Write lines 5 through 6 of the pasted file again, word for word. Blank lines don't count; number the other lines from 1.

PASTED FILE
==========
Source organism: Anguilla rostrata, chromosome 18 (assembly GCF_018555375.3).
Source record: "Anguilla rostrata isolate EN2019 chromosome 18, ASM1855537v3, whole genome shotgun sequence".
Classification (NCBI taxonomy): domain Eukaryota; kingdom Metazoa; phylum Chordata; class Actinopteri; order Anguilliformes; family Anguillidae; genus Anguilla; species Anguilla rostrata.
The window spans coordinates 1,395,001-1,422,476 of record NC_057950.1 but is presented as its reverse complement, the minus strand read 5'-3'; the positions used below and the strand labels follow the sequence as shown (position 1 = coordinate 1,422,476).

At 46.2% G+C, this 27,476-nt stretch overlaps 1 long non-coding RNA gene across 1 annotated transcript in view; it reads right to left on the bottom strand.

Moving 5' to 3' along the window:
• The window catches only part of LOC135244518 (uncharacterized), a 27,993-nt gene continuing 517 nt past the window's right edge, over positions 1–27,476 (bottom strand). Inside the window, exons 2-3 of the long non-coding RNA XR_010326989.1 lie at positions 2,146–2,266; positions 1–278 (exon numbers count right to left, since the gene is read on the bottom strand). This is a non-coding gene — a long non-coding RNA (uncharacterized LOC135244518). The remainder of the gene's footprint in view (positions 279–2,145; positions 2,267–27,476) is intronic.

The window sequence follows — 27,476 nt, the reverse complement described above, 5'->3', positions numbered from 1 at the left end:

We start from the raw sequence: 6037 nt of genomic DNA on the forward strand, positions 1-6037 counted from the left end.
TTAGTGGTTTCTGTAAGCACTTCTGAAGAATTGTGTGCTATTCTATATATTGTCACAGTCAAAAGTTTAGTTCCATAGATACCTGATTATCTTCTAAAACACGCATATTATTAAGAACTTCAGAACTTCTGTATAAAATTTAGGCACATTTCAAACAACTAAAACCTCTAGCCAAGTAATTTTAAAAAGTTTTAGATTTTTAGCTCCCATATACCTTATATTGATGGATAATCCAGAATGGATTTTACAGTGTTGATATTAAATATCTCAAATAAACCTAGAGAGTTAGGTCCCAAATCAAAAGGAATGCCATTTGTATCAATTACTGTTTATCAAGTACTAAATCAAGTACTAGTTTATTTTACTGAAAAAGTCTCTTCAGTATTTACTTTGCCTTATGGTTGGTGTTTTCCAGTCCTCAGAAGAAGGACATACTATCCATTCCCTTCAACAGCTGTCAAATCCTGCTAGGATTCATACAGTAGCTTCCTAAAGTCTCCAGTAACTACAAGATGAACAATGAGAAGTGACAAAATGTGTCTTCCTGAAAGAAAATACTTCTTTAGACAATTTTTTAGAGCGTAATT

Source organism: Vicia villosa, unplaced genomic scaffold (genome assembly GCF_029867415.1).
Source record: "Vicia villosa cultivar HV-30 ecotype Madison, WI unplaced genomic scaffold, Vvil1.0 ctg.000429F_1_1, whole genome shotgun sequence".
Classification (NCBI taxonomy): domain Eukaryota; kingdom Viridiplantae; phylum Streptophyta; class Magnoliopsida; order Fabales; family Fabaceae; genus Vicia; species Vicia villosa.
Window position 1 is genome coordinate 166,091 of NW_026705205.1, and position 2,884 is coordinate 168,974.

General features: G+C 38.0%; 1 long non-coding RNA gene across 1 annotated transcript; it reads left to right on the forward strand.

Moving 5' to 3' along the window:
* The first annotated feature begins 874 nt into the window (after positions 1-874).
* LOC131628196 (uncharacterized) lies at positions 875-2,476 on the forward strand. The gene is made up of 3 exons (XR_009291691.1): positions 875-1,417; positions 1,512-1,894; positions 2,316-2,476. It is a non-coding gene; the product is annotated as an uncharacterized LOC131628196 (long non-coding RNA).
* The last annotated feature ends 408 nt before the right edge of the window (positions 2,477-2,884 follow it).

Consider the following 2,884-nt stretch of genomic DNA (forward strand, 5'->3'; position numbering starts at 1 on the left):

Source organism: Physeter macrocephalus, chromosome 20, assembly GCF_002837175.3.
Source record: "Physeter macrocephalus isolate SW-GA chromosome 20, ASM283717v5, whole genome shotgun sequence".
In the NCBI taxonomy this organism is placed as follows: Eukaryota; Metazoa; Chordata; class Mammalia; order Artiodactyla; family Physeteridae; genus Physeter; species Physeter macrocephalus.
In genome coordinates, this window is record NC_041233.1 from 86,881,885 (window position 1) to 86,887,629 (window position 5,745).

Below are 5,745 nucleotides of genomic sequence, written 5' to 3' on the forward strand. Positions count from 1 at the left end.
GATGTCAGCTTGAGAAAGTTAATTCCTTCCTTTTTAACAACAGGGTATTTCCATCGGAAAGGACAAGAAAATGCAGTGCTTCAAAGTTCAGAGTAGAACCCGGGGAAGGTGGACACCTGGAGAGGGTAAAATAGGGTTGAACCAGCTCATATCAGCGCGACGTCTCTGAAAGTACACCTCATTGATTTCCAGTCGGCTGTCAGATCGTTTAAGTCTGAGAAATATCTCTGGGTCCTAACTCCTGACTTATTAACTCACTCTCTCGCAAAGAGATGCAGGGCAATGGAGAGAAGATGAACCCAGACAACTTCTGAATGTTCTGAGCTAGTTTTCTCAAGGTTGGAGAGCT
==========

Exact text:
At 46.2% G+C, this 27,476-nt stretch overlaps 1 long non-coding RNA gene across 1 annotated transcript in view; it reads right to left on the bottom strand.

Moving 5' to 3' along the window: